Ductwork Connectors & Flexible Duct Connectors

Ductwork Connectors

Years Produced: 1838-1950s

Home and buildings come equipped with ducts that circulate air through pipes and channels. The circulated air provides heating, ventilation and air conditioning. Air system ductwork and machinery utilizes special connectors to reduce sound and movement within the duct system, known as ductwork connectors, flexible duct connectors and gaiters.

History of Asbestos Ductwork Connectors

At A Glance

  • Places Used: Everywhere
  • Toxicity: Company Names
  • Asbestos Use Banned: No
  • Friable: Not if intact

Asbestos ductwork systems were tested as early as 1938 with Johns Manville writing about their abilities in the American Society of Heating, Refrigeration, and Air-Conditioning Engineers (ASHRAE) Journal. In 1951 the National Fire Protection Agency’s codes recommended flexible connections using asbestos just as air conditioning systems were starting to be popular and affordable for homes.

Flexible ductwork connectors look like thin strips of bendable material with a variety of sizes contingent upon the specific air system. Manufacturers often make this bendable material from canvas or woven cloth, which works to reduce the sounds of rattling and vibration. Flexible ductwork connectors withstand varying pressure conditions and connect duct joints through riveting to metal or clips.

During the mid-1940s and 1950s, manufactures used asbestos fiber in the material for ductwork connectors. Once damaged, these asbestos fibers can be emitted into air, impairing the health of those who have been in proximity or direct contact with connectors.

Exposed to an Asbestos-Containing Product?

Our Patient Advocates can answer your questions about asbestos exposure and help you find a top attorney.

Ductwork material possibly contaminated by asbestos includes:

  • Vinyl
  • Fiberglass
  • Corrugated paper
  • Flexible ducting
  • Metal
  • Plastic

Asbestos-containing ductwork in houses and buildings may exist in the following spaces:

  • Floor cavity
  • Vertical chases
  • Crawl space
  • Attached garage
  • Drop-down ceilings
  • Mechanical Rooms
  • Attic

Manufacturers of ductwork products contaminated with asbestos include Duro-dyne Corporation, Celotex Corporation, Nicolet, Inc., Grant Wilson, Inc., Fuller H. B. Company, Manville Corporation and Turner & Newall.


Workers may encounter asbestos fibers released into the air through actions such as repairing, cutting, tearing, installing, removing or disturbing ductwork connectors. Wear from time and temperature changes can deteriorate ductwork, causing fibers to become friable, or easily crumbled into dust or small particles.

Ductwork systems may contaminate the air by circulating disturbed asbestos fibers from connectors, endangering all occupants. Duct installers, sheet metal mechanics, construction workers, air ventilation repairmen, remodelers and homeowners may be exposed to duct connectors containing up to 50 percent chrysotile asbestos.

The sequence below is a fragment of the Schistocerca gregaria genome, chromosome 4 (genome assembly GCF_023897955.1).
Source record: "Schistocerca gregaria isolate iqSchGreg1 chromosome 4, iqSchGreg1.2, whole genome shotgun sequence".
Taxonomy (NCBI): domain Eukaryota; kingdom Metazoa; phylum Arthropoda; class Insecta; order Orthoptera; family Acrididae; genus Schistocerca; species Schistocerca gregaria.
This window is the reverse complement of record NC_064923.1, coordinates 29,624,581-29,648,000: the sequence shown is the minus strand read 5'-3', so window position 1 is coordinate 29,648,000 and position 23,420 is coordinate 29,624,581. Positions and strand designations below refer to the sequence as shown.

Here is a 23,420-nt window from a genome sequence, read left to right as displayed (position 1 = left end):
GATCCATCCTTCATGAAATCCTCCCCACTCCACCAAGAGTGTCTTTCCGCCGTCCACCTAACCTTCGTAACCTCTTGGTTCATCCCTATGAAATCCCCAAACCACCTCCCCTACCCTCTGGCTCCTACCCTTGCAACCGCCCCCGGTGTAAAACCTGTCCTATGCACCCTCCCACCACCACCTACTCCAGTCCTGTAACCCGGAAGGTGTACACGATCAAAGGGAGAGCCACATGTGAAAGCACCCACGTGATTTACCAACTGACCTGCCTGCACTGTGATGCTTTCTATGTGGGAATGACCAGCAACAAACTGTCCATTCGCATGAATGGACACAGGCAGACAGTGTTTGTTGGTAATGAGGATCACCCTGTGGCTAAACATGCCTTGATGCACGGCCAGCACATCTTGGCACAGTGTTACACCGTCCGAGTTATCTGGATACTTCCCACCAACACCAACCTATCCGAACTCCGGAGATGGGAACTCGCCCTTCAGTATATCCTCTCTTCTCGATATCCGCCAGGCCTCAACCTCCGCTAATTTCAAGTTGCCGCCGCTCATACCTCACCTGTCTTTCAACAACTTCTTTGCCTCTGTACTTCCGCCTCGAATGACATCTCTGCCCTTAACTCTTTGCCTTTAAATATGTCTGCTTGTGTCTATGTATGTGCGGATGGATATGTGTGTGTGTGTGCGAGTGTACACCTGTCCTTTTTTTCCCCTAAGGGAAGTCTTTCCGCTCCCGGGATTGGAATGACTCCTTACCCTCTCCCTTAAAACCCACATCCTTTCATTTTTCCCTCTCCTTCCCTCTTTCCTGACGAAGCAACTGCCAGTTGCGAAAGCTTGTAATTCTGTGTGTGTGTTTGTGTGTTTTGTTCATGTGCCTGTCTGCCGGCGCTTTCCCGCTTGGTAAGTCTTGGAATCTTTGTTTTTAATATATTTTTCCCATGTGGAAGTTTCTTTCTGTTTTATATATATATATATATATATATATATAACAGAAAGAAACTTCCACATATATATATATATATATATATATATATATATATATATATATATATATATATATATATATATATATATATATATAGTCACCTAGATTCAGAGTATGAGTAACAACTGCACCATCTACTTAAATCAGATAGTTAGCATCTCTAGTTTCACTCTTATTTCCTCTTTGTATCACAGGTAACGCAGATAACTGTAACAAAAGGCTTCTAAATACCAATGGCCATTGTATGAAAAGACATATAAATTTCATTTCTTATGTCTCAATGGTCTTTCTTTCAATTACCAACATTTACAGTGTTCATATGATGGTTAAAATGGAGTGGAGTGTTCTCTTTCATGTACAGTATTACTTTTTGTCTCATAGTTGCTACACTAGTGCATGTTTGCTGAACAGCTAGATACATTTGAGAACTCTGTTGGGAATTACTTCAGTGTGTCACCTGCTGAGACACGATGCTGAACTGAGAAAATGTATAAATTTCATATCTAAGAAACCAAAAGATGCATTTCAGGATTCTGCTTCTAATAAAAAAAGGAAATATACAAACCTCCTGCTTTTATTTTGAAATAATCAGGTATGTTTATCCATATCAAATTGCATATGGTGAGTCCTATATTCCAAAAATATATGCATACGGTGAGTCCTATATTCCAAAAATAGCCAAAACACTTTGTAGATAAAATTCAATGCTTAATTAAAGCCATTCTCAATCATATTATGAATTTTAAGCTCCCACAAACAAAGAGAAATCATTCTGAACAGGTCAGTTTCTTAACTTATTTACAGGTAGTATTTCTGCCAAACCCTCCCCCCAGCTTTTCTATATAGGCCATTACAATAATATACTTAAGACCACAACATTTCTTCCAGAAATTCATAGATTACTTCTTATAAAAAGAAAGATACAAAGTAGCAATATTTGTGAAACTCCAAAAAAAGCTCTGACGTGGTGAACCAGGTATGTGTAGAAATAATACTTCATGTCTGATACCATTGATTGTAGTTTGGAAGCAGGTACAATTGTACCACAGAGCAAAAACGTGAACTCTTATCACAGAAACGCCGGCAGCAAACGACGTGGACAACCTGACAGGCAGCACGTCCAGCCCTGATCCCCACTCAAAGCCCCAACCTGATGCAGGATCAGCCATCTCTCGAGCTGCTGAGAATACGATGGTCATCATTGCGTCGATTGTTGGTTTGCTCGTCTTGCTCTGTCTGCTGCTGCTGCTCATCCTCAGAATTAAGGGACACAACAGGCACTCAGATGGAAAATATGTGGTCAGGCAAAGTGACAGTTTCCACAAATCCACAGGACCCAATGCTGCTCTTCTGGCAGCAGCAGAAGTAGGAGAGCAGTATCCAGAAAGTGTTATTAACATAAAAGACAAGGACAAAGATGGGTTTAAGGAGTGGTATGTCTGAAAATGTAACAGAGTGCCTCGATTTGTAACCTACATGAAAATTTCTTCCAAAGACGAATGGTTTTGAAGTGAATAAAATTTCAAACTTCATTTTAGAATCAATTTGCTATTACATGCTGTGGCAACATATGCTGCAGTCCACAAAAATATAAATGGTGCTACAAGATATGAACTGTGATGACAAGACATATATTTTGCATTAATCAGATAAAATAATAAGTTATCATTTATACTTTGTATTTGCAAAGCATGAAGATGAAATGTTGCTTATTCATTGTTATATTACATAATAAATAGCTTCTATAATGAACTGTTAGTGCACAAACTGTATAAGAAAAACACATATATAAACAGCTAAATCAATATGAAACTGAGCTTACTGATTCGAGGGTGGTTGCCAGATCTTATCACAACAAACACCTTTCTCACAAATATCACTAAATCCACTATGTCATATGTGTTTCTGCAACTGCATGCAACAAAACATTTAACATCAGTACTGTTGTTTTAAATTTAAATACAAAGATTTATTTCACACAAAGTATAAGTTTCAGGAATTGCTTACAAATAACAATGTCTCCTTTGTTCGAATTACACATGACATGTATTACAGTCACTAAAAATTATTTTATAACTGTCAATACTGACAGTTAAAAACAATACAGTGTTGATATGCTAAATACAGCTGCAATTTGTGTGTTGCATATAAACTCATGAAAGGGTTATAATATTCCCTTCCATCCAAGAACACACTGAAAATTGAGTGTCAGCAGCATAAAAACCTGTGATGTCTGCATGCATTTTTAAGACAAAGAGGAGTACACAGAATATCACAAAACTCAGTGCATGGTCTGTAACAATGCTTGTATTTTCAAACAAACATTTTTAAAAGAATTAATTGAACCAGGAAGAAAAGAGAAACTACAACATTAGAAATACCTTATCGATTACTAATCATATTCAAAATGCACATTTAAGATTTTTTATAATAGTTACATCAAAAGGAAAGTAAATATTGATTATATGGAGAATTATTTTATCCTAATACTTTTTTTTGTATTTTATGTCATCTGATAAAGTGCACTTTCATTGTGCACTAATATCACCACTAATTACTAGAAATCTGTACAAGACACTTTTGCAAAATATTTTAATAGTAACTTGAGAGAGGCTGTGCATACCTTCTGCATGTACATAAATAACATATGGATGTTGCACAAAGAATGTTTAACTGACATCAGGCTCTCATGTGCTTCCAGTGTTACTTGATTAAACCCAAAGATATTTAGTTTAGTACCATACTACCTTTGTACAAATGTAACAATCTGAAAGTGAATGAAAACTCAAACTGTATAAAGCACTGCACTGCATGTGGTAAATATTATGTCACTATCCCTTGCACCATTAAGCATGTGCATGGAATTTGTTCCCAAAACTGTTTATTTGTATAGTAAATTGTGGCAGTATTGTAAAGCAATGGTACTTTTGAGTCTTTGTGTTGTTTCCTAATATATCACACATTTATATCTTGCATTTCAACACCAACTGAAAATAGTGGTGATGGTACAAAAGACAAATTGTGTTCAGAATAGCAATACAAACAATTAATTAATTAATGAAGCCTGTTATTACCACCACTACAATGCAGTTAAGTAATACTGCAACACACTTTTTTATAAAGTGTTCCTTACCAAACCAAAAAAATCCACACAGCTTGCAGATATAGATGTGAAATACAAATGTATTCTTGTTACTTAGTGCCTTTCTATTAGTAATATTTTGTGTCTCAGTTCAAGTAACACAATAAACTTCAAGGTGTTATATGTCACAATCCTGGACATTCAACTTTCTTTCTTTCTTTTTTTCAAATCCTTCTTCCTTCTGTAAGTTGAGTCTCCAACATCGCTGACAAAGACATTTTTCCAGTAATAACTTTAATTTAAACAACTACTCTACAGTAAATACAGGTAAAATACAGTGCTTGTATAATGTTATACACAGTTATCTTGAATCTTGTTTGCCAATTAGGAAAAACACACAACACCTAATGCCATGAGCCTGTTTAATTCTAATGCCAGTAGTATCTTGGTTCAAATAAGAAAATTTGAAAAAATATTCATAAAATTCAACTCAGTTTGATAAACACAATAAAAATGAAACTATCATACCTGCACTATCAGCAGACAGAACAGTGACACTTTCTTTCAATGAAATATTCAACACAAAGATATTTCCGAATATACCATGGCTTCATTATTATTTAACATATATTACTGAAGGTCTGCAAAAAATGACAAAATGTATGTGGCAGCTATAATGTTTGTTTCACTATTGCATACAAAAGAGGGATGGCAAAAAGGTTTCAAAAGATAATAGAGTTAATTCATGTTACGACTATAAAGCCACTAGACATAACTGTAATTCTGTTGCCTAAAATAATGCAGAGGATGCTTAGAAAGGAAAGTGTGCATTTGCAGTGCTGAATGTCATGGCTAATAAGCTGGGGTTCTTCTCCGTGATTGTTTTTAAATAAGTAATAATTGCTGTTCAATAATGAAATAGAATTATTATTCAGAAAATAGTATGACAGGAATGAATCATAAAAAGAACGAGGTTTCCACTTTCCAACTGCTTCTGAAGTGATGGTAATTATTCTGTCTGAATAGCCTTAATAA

A number of people who worked with asbestos-contaminated ductwork developed diseases decades later and held the manufacturers liable in court. For example, Genaro Garcia was employed in the sheet metal industry, using Duro-Dyne's flex HVAC duct connectors and duct sealers, which contained asbestos. Garcia developed peritoneal mesothelioma, which required two years of chemotherapy before the cancer went into remission. In 2005, a San Francisco jury awarded Garcia nearly $2 million dollars in medical expenses and damages.

Timothy Hedgecorth encountered asbestos in duct insulation of a building that was remodeled by Missouri Pacific Railroad Company, owned by Union Pacific. Hedgecorth worked for a year in the building, around pipes and insulation in worn condition and while the ceiling was removed, dust covered the area. In 2000 Dr. Jill Ohar diagnosed Hedgecorth with asbestosis. In 2002 a court found Union Pacific responsible of for 80 percent of the damages, requiring them to pay $240,000,000.


Popular brands of asbestos-containing ductwork connectors include:

  • Duro-metal-fab
  • Econ-o-fab
  • Junior
  • Flexi duct
  • Carey duct
  • Conduit

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Matt Mauney is an award-winning journalist with nearly a decade of professional writing experience. He joined Asbestos.com in 2016, and he spends much of his time reading, analyzing and reporting on mesothelioma research articles to ensure people in the mesothelioma community know the latest medical advancements. Prior to joining Asbestos.com, Matt was a reporter at the Orlando Sentinel.

  1. Retropaper. Asbestos Literature. (2012 May 13). Retrieved from http://www.retropaper.net/RETROASBESTOS.html
  2. Crosby, J. What Every Lawyer Needs To Know And Have To Work in Asbestos Litigation. (2009 May 11). Retrieved from http://www.crosbylegal.com/
  3. SF Jury Finds Chrysotile Asbestos Causes Rare Peritoneal Mesothelioma. (2005 November 18). PR Web. Retrieved from http://www.prweb.com/releases/2005/11/prweb312315.htm
  4. Missouri Court of Appeals. (2006 August 22). Hedgecorth versus Union Pacific Railroad Company. Retrieved from http://caselaw.findlaw.com/mo-court-of-appeals/1303071.html
  5. Maines, R. (1950). Asbestos and Fire. Rutgers University Press. Piscataway, NJ. Retrieved from : http://books.google.com/books?id=5r2jEGLvxP4C&pg=PA145&lpg=PA145&dq=hvac+asbestos+duct+insulation+flexible+connectors+ductwork+-law,+-lawsuit&source=bl&ots=8OH9F23fcW&sig=Vf6OyS26UJcnc_z3LqVHK_dc6fI&hl=en&sa=X&ei=ASAHULC0Lo6y8ATFjs3wBw&ved=0CFEQ6AEwBjgy#v=onepage&q=ductwork&f=false

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